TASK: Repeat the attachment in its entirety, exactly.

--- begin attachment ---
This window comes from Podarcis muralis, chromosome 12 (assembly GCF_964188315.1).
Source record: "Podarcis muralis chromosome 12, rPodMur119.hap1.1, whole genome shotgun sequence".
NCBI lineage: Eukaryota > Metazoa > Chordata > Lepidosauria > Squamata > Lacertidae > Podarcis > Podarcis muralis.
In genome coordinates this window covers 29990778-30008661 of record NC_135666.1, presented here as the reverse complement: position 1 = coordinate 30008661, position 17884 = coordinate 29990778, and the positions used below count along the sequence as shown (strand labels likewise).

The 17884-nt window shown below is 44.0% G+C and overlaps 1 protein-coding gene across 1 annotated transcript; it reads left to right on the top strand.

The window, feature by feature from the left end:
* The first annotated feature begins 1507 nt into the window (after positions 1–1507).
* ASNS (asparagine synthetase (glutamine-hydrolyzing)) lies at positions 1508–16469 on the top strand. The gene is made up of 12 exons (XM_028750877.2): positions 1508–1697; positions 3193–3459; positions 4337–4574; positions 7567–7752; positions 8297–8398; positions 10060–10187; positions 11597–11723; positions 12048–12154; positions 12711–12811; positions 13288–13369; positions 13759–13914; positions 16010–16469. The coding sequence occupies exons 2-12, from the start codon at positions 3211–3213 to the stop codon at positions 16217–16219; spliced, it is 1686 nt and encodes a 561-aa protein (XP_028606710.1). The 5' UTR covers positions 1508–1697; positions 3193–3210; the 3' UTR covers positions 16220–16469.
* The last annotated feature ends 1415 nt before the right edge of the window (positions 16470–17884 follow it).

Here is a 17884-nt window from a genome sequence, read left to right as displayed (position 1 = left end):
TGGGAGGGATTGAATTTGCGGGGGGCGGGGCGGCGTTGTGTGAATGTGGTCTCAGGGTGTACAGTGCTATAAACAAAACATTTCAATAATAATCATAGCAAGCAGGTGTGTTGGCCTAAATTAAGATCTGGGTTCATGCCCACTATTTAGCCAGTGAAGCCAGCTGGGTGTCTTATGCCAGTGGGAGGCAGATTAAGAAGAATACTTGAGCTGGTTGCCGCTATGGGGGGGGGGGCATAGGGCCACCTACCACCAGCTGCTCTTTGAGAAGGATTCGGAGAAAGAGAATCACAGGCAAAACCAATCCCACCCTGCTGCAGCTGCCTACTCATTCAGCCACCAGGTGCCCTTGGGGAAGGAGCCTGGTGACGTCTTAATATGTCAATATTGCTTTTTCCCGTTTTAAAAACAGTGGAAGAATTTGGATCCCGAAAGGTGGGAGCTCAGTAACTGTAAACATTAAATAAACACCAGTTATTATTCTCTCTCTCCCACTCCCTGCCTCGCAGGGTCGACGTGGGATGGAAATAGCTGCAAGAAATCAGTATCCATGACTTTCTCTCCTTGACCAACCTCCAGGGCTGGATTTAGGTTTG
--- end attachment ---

This window comes from Podarcis muralis, chromosome 12 (assembly GCF_964188315.1).
Source record: "Podarcis muralis chromosome 12, rPodMur119.hap1.1, whole genome shotgun sequence".
NCBI lineage: Eukaryota > Metazoa > Chordata > Lepidosauria > Squamata > Lacertidae > Podarcis > Podarcis muralis.
In genome coordinates this window covers 29990778-30008661 of record NC_135666.1, presented here as the reverse complement: position 1 = coordinate 30008661, position 17884 = coordinate 29990778, and the positions used below count along the sequence as shown (strand labels likewise).

The 17884-nt window shown below is 44.0% G+C and overlaps 1 protein-coding gene across 1 annotated transcript; it reads left to right on the top strand.

The window, feature by feature from the left end:
* The first annotated feature begins 1507 nt into the window (after positions 1–1507).
* ASNS (asparagine synthetase (glutamine-hydrolyzing)) lies at positions 1508–16469 on the top strand. The gene is made up of 12 exons (XM_028750877.2): positions 1508–1697; positions 3193–3459; positions 4337–4574; positions 7567–7752; positions 8297–8398; positions 10060–10187; positions 11597–11723; positions 12048–12154; positions 12711–12811; positions 13288–13369; positions 13759–13914; positions 16010–16469. The coding sequence occupies exons 2-12, from the start codon at positions 3211–3213 to the stop codon at positions 16217–16219; spliced, it is 1686 nt and encodes a 561-aa protein (XP_028606710.1). The 5' UTR covers positions 1508–1697; positions 3193–3210; the 3' UTR covers positions 16220–16469.
* The last annotated feature ends 1415 nt before the right edge of the window (positions 16470–17884 follow it).

Here is a 17884-nt window from a genome sequence, read left to right as displayed (position 1 = left end):
TGGGAGGGATTGAATTTGCGGGGGGCGGGGCGGCGTTGTGTGAATGTGGTCTCAGGGTGTACAGTGCTATAAACAAAACATTTCAATAATAATCATAGCAAGCAGGTGTGTTGGCCTAAATTAAGATCTGGGTTCATGCCCACTATTTAGCCAGTGAAGCCAGCTGGGTGTCTTATGCCAGTGGGAGGCAGATTAAGAAGAATACTTGAGCTGGTTGCCGCTATGGGGGGGGGGGCATAGGGCCACCTACCACCAGCTGCTCTTTGAGAAGGATTCGGAGAAAGAGAATCACAGGCAAAACCAATCCCACCCTGCTGCAGCTGCCTACTCATTCAGCCACCAGGTGCCCTTGGGGAAGGAGCCTGGTGACGTCTTAATATGTCAATATTGCTTTTTCCCGTTTTAAAAACAGTGGAAGAATTTGGATCCCGAAAGGTGGGAGCTCAGTAACTGTAAACATTAAATAAACACCAGTTATTATTCTCTCTCTCCCACTCCCTGCCTCGCAGGGTCGACGTGGGATGGAAATAGCTGCAAGAAATCAGTATCCATGACTTTCTCTCCTTGACCAACCTCCAGGGCTGGATTTAGGTTTG